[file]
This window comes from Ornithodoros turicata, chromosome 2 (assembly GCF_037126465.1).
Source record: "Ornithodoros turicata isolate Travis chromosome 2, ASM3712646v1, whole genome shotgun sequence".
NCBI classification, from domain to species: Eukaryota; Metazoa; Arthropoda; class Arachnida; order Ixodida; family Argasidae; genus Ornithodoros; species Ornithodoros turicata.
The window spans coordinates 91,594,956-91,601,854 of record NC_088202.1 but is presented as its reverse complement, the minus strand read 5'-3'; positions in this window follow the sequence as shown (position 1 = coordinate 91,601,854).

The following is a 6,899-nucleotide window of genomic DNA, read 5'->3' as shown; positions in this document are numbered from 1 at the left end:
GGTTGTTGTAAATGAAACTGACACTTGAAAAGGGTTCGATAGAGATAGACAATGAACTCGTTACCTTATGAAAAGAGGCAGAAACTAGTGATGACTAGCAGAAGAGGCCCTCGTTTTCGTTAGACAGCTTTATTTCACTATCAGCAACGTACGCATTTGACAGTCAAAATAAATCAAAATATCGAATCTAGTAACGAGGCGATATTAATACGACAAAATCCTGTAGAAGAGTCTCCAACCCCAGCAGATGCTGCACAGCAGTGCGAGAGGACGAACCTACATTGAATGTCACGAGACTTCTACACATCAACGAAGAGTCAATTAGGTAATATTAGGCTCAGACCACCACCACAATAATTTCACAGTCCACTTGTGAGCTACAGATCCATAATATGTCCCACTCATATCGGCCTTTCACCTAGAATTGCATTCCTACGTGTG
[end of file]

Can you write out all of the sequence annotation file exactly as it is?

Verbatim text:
This window comes from Ornithodoros turicata, chromosome 2 (assembly GCF_037126465.1).
Source record: "Ornithodoros turicata isolate Travis chromosome 2, ASM3712646v1, whole genome shotgun sequence".
NCBI classification, from domain to species: Eukaryota; Metazoa; Arthropoda; class Arachnida; order Ixodida; family Argasidae; genus Ornithodoros; species Ornithodoros turicata.
The window spans coordinates 91,594,956-91,601,854 of record NC_088202.1 but is presented as its reverse complement, the minus strand read 5'-3'; positions in this window follow the sequence as shown (position 1 = coordinate 91,601,854).

The following is a 6,899-nucleotide window of genomic DNA, read 5'->3' as shown; positions in this document are numbered from 1 at the left end:
GGTTGTTGTAAATGAAACTGACACTTGAAAAGGGTTCGATAGAGATAGACAATGAACTCGTTACCTTATGAAAAGAGGCAGAAACTAGTGATGACTAGCAGAAGAGGCCCTCGTTTTCGTTAGACAGCTTTATTTCACTATCAGCAACGTACGCATTTGACAGTCAAAATAAATCAAAATATCGAATCTAGTAACGAGGCGATATTAATACGACAAAATCCTGTAGAAGAGTCTCCAACCCCAGCAGATGCTGCACAGCAGTGCGAGAGGACGAACCTACATTGAATGTCACGAGACTTCTACACATCAACGAAGAGTCAATTAGGTAATATTAGGCTCAGACCACCACCACAATAATTTCACAGTCCACTTGTGAGCTACAGATCCATAATATGTCCCACTCATATCGGCCTTTCACCTAGAATTGCATTCCTACGTGTG